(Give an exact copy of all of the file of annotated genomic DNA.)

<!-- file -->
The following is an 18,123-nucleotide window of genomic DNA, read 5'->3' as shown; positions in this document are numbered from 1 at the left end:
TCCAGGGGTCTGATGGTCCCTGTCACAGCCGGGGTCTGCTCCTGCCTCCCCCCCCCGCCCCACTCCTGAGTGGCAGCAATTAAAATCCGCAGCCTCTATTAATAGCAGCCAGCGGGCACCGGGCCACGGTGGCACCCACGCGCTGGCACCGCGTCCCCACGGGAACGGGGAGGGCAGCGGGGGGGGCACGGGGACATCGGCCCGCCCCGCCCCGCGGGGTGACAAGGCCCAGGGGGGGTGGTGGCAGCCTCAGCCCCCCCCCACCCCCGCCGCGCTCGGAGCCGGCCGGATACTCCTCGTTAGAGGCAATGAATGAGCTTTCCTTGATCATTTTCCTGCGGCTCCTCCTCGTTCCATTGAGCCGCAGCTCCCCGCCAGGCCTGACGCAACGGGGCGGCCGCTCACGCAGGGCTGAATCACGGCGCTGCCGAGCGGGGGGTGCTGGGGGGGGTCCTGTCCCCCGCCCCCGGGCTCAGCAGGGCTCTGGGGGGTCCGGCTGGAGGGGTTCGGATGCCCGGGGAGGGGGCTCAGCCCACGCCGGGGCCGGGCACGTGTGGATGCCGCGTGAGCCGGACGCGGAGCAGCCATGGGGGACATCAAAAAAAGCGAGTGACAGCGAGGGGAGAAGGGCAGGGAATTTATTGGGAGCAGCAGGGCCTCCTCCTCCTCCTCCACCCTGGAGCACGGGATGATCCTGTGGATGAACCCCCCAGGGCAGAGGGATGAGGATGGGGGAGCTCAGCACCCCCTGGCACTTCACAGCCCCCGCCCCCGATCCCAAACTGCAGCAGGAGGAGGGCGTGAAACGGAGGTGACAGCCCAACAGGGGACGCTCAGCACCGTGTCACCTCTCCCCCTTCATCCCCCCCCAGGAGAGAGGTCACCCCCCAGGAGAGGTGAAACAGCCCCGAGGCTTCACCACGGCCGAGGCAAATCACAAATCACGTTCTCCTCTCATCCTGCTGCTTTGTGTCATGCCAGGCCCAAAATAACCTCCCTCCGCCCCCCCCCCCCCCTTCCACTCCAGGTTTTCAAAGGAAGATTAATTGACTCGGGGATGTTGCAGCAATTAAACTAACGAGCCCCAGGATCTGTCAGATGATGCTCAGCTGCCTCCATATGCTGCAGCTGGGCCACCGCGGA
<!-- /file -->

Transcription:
The following is an 18,123-nucleotide window of genomic DNA, read 5'->3' as shown; positions in this document are numbered from 1 at the left end:
TCCAGGGGTCTGATGGTCCCTGTCACAGCCGGGGTCTGCTCCTGCCTCCCCCCCCCGCCCCACTCCTGAGTGGCAGCAATTAAAATCCGCAGCCTCTATTAATAGCAGCCAGCGGGCACCGGGCCACGGTGGCACCCACGCGCTGGCACCGCGTCCCCACGGGAACGGGGAGGGCAGCGGGGGGGGCACGGGGACATCGGCCCGCCCCGCCCCGCGGGGTGACAAGGCCCAGGGGGGGTGGTGGCAGCCTCAGCCCCCCCCCACCCCCGCCGCGCTCGGAGCCGGCCGGATACTCCTCGTTAGAGGCAATGAATGAGCTTTCCTTGATCATTTTCCTGCGGCTCCTCCTCGTTCCATTGAGCCGCAGCTCCCCGCCAGGCCTGACGCAACGGGGCGGCCGCTCACGCAGGGCTGAATCACGGCGCTGCCGAGCGGGGGGTGCTGGGGGGGGTCCTGTCCCCCGCCCCCGGGCTCAGCAGGGCTCTGGGGGGTCCGGCTGGAGGGGTTCGGATGCCCGGGGAGGGGGCTCAGCCCACGCCGGGGCCGGGCACGTGTGGATGCCGCGTGAGCCGGACGCGGAGCAGCCATGGGGGACATCAAAAAAAGCGAGTGACAGCGAGGGGAGAAGGGCAGGGAATTTATTGGGAGCAGCAGGGCCTCCTCCTCCTCCTCCACCCTGGAGCACGGGATGATCCTGTGGATGAACCCCCCAGGGCAGAGGGATGAGGATGGGGGAGCTCAGCACCCCCTGGCACTTCACAGCCCCCGCCCCCGATCCCAAACTGCAGCAGGAGGAGGGCGTGAAACGGAGGTGACAGCCCAACAGGGGACGCTCAGCACCGTGTCACCTCTCCCCCTTCATCCCCCCCCAGGAGAGAGGTCACCCCCCAGGAGAGGTGAAACAGCCCCGAGGCTTCACCACGGCCGAGGCAAATCACAAATCACGTTCTCCTCTCATCCTGCTGCTTTGTGTCATGCCAGGCCCAAAATAACCTCCCTCCGCCCCCCCCCCCCCCTTCCACTCCAGGTTTTCAAAGGAAGATTAATTGACTCGGGGATGTTGCAGCAATTAAACTAACGAGCCCCAGGATCTGTCAGATGATGCTCAGCTGCCTCCATATGCTGCAGCTGGGCCACCGCGGA